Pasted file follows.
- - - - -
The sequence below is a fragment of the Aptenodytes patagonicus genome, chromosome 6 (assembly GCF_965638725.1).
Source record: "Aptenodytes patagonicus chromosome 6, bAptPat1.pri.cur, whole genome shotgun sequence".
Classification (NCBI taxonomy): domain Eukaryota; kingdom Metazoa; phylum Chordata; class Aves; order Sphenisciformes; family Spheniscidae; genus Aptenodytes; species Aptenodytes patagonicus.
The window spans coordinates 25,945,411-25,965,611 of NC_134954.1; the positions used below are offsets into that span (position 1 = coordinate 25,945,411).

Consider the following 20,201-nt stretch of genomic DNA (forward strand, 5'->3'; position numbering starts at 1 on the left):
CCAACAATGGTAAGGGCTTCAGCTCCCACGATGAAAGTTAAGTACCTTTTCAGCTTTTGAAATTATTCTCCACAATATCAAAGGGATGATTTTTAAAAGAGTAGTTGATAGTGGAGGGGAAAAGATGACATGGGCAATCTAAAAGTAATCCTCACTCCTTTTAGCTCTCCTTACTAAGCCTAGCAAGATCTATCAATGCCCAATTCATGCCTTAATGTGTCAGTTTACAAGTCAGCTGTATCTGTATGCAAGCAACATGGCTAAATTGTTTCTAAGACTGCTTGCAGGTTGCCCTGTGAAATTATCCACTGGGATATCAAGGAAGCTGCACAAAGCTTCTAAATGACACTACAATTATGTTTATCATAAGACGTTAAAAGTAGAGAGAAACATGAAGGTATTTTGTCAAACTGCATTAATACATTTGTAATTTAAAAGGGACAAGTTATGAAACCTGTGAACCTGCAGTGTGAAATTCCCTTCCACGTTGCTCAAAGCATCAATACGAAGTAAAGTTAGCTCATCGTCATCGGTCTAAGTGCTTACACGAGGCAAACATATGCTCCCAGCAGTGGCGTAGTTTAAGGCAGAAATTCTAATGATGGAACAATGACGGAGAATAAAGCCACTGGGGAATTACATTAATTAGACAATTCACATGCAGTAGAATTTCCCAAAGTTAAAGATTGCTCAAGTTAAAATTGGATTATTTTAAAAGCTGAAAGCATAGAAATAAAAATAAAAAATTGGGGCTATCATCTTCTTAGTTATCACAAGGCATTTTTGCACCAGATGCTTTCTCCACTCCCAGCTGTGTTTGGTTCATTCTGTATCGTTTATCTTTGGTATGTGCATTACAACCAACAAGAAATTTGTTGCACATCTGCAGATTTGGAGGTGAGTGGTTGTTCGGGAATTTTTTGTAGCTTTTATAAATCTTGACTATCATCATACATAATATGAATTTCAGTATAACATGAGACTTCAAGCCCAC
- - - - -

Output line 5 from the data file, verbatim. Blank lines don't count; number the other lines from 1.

Consider the following 20,201-nt stretch of genomic DNA (forward strand, 5'->3'; position numbering starts at 1 on the left):